8. Get trial versions of all of 'm. Pick one. Spend a week with it and see if you can make a song with it - enough tutorials for each application. If you feel that the software is not working/thinking with you and making you jump through hoops to get something done, dismiss it and start with the next. Are you willing to buy one in the future? Yes, but not all, and not all equally convincing. The trick is to see the software that provides you with the sounds (the plugin) separate from the software you use to compose music with (the sequencer). It depends on what kind of sounds you want and what you are willing to spend. Furthermore, do not overlook the fact that what you hear is rarely alone - often, effects (again, separate pieces of software) matter as much as the source. For orchestral sounds, GPO can do the job, but you can spend as much as you like. Electric guitars are tricky to do well, and while there are options they still require skill in playing. You could start with E-mu Proteus VX - while still not spectacular, they're certainly better than the General MIDI soundbank (what you call MIDI sounds - but MIDI does not make sound).
  9. http://www.yamaha-europe.com/yamaha_europe/layoutarchiv/FeaturesPictures/20_proaudio/speakers/msp_studio_monitors/10_big.jpg shows a correct setup. Just make sure the speakers all have an equal distance from the cone to your ear. If a speaker is too close, its sound will be louder and the soundwaves will have less distance to travel - so the wavefront will hit your eardrums earlier than the rest of the speakers, which ruins the experience or causes weird effects. For instance, if the peak of a waveform at the left crosses with a dip on the right, the sound may cancel itself out. You can test this pretty well with low-frequency sinewaves. Also, make sure the cone of each satellite speaker is at ear level. The sub doesn't matter so much since we humans aren't great in determining the position of low frequencies. Some surround sets allow you to compensate for this by introducing a slight delay per speaker, in case your room is shaped wrong. Simply draw a floor plan of your room. Where exactly did you put the speakers? What shape does your room have?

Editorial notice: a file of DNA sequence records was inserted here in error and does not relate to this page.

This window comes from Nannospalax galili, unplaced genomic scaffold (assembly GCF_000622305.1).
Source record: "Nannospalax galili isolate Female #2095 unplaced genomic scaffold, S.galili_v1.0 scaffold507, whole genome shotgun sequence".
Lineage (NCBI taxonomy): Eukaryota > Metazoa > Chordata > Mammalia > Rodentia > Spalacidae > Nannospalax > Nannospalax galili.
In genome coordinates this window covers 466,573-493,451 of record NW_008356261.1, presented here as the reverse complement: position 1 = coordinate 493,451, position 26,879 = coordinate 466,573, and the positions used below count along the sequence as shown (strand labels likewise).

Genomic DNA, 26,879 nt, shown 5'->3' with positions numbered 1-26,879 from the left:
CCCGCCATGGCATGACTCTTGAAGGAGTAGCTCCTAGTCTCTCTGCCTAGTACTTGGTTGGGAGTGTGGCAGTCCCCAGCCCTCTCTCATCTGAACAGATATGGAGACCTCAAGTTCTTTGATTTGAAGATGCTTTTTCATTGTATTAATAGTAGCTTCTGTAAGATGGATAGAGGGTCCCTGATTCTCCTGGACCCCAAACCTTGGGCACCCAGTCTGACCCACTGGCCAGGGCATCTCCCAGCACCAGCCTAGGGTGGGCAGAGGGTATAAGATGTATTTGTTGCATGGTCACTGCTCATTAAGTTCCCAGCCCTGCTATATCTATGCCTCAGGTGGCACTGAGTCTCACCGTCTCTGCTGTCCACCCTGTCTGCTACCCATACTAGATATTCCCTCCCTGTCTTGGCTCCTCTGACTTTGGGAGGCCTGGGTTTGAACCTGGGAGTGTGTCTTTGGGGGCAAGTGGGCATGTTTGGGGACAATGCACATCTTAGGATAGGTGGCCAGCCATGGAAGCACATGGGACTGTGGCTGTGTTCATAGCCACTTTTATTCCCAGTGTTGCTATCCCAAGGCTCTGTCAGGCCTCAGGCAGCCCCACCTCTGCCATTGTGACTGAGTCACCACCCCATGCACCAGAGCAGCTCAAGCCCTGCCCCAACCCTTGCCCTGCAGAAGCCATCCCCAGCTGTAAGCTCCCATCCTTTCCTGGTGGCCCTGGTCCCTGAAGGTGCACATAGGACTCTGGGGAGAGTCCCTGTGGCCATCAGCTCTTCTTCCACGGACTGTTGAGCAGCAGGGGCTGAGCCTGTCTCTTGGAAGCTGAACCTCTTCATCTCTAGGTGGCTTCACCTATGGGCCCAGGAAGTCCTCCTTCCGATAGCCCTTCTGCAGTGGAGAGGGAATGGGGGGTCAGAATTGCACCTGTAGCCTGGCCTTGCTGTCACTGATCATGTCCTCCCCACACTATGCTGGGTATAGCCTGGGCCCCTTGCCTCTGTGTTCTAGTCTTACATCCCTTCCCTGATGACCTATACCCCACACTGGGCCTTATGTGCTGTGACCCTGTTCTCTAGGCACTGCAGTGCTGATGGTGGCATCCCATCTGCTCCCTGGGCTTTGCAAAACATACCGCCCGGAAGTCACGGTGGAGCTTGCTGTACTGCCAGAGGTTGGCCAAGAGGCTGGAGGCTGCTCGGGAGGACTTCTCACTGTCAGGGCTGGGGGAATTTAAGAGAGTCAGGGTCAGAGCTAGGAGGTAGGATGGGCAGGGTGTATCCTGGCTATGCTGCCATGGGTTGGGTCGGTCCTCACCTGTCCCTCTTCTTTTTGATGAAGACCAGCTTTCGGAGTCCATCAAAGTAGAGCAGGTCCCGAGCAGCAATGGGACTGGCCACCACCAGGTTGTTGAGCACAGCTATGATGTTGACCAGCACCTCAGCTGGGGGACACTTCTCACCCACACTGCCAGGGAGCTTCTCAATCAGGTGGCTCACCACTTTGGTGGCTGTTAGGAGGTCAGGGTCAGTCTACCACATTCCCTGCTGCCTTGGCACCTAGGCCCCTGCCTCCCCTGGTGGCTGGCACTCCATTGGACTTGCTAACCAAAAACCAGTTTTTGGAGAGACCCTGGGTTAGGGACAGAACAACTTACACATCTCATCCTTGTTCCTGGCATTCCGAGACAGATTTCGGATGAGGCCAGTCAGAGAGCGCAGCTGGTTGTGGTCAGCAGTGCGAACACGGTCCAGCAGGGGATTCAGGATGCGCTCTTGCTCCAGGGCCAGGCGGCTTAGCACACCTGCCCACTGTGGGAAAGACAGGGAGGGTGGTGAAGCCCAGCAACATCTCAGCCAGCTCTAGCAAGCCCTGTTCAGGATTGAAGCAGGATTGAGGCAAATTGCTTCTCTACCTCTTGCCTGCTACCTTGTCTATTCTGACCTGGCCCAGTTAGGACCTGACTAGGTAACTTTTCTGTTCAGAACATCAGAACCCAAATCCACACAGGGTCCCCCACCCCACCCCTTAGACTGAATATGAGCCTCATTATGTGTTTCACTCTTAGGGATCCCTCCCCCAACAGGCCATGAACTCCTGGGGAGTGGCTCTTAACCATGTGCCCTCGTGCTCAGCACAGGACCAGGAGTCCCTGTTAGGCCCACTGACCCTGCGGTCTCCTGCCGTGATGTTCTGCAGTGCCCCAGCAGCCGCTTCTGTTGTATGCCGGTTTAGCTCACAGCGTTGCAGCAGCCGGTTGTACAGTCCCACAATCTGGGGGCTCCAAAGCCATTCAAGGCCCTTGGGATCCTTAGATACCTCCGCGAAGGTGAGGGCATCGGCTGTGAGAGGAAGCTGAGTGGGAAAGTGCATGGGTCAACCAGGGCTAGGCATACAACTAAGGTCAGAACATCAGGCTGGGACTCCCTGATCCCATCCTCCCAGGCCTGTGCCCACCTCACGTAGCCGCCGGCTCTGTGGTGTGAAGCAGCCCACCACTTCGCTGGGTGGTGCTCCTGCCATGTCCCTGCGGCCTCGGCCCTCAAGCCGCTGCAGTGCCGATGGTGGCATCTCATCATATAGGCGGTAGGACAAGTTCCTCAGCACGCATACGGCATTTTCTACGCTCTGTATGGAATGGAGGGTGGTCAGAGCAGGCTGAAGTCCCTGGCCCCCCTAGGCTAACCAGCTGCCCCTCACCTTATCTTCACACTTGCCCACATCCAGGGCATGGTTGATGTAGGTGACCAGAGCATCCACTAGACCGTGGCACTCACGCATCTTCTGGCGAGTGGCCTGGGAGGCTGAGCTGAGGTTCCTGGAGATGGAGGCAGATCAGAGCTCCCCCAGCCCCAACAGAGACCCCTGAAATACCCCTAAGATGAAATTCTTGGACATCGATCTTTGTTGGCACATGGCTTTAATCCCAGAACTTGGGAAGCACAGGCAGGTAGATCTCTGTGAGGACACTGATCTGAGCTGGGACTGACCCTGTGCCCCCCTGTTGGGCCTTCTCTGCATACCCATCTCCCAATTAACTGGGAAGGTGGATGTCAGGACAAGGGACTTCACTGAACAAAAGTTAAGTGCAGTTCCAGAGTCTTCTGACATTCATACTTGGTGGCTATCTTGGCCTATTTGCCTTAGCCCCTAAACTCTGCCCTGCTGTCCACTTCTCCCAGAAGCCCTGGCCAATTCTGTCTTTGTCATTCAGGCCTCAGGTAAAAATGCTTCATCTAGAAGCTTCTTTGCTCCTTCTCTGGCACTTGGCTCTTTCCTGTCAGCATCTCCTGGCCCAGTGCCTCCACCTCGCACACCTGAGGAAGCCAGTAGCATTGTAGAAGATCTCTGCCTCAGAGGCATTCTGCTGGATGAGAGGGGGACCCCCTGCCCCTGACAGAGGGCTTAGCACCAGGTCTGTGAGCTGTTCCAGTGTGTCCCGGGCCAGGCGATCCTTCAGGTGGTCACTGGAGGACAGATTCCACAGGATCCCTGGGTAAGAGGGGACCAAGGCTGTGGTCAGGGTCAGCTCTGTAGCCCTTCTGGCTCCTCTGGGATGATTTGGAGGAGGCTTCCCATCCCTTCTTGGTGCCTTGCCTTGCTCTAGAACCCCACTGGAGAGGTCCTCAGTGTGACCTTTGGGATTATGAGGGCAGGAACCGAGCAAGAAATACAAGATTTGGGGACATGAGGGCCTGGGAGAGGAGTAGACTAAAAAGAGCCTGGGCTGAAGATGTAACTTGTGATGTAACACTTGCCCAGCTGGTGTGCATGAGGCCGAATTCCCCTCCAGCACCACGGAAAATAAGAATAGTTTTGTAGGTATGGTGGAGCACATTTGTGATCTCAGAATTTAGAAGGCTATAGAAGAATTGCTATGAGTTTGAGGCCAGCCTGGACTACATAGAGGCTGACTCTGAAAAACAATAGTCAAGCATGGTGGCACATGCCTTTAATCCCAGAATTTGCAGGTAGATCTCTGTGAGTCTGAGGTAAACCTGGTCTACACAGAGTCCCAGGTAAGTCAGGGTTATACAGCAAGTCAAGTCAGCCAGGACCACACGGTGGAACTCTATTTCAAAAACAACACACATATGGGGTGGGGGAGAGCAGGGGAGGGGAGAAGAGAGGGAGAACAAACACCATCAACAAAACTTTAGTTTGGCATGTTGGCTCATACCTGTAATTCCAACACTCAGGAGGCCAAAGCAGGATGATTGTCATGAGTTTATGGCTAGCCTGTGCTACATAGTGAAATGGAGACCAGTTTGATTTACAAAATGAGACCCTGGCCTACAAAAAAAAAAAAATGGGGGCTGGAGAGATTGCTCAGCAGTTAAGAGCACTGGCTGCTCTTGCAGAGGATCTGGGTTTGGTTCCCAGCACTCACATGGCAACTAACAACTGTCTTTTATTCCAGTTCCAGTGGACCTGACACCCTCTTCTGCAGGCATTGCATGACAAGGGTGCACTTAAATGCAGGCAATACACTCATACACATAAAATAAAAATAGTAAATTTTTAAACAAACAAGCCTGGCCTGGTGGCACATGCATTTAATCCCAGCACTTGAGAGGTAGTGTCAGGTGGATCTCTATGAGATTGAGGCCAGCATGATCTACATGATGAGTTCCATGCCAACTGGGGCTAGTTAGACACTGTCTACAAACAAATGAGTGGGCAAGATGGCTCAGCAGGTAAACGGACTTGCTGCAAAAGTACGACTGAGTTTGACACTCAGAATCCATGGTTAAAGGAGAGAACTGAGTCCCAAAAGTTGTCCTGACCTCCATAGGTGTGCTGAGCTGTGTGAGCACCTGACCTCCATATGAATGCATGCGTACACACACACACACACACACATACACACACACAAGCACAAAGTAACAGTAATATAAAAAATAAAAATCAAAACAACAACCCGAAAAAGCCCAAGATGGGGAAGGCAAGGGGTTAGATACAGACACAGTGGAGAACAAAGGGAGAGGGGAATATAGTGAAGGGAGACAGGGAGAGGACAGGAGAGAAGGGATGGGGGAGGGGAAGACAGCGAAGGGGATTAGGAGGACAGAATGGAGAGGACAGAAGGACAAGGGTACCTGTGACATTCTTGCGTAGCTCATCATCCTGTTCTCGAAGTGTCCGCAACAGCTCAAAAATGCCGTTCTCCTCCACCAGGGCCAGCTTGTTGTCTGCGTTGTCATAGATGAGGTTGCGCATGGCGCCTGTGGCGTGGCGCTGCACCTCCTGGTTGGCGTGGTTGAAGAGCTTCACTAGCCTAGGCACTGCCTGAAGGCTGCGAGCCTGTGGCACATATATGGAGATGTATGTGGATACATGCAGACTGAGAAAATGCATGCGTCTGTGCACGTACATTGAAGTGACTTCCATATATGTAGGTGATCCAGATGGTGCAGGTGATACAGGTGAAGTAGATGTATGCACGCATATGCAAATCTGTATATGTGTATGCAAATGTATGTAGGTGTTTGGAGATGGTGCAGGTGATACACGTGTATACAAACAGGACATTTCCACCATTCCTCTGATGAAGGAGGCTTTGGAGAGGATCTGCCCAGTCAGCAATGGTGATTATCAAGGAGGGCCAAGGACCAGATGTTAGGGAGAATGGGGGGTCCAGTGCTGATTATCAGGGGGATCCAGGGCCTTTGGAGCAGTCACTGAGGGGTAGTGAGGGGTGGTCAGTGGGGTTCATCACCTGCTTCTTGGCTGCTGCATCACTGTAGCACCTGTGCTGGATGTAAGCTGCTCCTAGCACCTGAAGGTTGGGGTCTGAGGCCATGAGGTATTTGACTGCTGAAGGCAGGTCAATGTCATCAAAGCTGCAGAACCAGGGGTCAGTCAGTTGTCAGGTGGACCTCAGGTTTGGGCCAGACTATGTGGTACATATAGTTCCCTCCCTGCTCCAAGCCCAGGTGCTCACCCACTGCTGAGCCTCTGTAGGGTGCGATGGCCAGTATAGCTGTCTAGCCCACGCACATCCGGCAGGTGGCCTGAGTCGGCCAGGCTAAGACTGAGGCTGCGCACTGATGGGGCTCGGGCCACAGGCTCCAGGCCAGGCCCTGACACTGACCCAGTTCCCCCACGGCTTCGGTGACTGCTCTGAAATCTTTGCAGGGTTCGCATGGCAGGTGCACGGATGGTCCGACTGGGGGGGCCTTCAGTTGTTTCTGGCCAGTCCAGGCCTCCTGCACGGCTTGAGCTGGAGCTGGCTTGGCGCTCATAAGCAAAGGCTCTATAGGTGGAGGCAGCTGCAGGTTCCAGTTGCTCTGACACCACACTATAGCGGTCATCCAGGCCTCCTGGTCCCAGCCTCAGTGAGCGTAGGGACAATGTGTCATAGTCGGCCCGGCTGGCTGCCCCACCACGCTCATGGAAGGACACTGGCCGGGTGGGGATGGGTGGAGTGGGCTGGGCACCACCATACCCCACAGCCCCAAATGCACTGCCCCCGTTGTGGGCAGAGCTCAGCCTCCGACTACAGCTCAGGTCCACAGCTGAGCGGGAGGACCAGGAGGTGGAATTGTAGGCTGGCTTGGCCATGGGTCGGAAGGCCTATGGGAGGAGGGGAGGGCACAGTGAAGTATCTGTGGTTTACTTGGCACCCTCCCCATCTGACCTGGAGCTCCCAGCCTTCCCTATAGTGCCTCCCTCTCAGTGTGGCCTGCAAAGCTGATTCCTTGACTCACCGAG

10. Protip: layer. If you can't make a kickdrum at once, use two parts - one for the click, the other for the oomph.. Snare is a self-oscillating lowpass with noise. Clap is an envelope with short decay controlling LFO speed from high to low. Also, http://insidesynthesis.blogspot.com/ has a video with synthetic percussion.
  11. That's a tonehweel organ with a good deal of distortion over it. http://www.genuinesoundware.com/?a=showproduct&b=37 or http://www.genuinesoundware.com/?a=showproduct&b=24 if it can be "really really cheap". It is - because NI B4 costs $199. It's the type of distortion that does the trick, so a plain stompbox plugin may not do the trick.
  12. i just realized i've been breaking all your rules
  13. Audacity uses the LAME encoder but does not expose all settings. Use RazorLAME and try -alt-preset extreme.
  14. Nobody can decide that for you, so you'll have get the trial versions and see which fits best. This means either learning keyboard shortcuts for common operations or a lot of mouse use, and switching between the keyboard and the mouse. You mention clicking. Don't - clicking in a chord takes longer than simply playing it on a small (say, 37 keys or so) keyboard. You still have 5 fingers - use them! Furthermore, a decent controller takes expression pedals as input so you can put your feet to use to control sliders and knobs while playing. It means full support for automation so you can draw knob tweaks easily, which frees up your hand for other things. No sequencer has a somewhat good interface. In fact, all of 'm suck and don't use modern philosophies to speed up workflow. DAWs are "old" software with their own idiosyncrasies and philosophy; some expect you to have/know/operate a hardware studio in software, some do away with that entirely and treat it in a more sane way, and all of 'm expect you to upgrade to the current version - and to not shock people who have been used to things on how they were done long ago, you get a certain interface weirdness. Logic and Cubase are ancient, and Live's nearing a decade, too. No, this is not a good idea. Learn to master each instrument in time. In that way, Logic is nice since its selection of included instruments is generous enough to start with, and ditto for Ableton Live Suite. What kind of music do you want to make?